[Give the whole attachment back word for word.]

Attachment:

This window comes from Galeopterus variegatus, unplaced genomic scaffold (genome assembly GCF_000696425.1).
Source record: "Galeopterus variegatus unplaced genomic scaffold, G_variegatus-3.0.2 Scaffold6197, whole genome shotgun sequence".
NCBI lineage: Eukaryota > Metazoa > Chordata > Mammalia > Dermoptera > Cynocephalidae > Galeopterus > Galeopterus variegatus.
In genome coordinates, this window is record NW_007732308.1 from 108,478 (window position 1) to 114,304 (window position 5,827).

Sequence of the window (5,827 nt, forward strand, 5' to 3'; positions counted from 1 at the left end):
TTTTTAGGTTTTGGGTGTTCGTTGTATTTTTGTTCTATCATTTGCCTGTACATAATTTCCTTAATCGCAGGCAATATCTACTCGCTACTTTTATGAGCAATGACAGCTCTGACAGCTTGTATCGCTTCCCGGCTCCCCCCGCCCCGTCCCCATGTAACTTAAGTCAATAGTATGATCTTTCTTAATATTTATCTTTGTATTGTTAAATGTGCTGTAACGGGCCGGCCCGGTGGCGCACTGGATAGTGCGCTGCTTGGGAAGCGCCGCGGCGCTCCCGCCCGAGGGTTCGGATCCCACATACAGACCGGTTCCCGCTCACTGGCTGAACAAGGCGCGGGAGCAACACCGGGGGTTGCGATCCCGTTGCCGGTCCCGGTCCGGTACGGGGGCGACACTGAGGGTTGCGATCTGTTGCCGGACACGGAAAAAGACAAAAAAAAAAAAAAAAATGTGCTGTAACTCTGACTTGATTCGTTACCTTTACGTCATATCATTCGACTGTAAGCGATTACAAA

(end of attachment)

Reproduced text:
This window comes from Galeopterus variegatus, unplaced genomic scaffold (genome assembly GCF_000696425.1).
Source record: "Galeopterus variegatus unplaced genomic scaffold, G_variegatus-3.0.2 Scaffold6197, whole genome shotgun sequence".
NCBI lineage: Eukaryota > Metazoa > Chordata > Mammalia > Dermoptera > Cynocephalidae > Galeopterus > Galeopterus variegatus.
In genome coordinates, this window is record NW_007732308.1 from 108,478 (window position 1) to 114,304 (window position 5,827).

Sequence of the window (5,827 nt, forward strand, 5' to 3'; positions counted from 1 at the left end):
TTTTTAGGTTTTGGGTGTTCGTTGTATTTTTGTTCTATCATTTGCCTGTACATAATTTCCTTAATCGCAGGCAATATCTACTCGCTACTTTTATGAGCAATGACAGCTCTGACAGCTTGTATCGCTTCCCGGCTCCCCCCGCCCCGTCCCCATGTAACTTAAGTCAATAGTATGATCTTTCTTAATATTTATCTTTGTATTGTTAAATGTGCTGTAACGGGCCGGCCCGGTGGCGCACTGGATAGTGCGCTGCTTGGGAAGCGCCGCGGCGCTCCCGCCCGAGGGTTCGGATCCCACATACAGACCGGTTCCCGCTCACTGGCTGAACAAGGCGCGGGAGCAACACCGGGGGTTGCGATCCCGTTGCCGGTCCCGGTCCGGTACGGGGGCGACACTGAGGGTTGCGATCTGTTGCCGGACACGGAAAAAGACAAAAAAAAAAAAAAAAATGTGCTGTAACTCTGACTTGATTCGTTACCTTTACGTCATATCATTCGACTGTAAGCGATTACAAA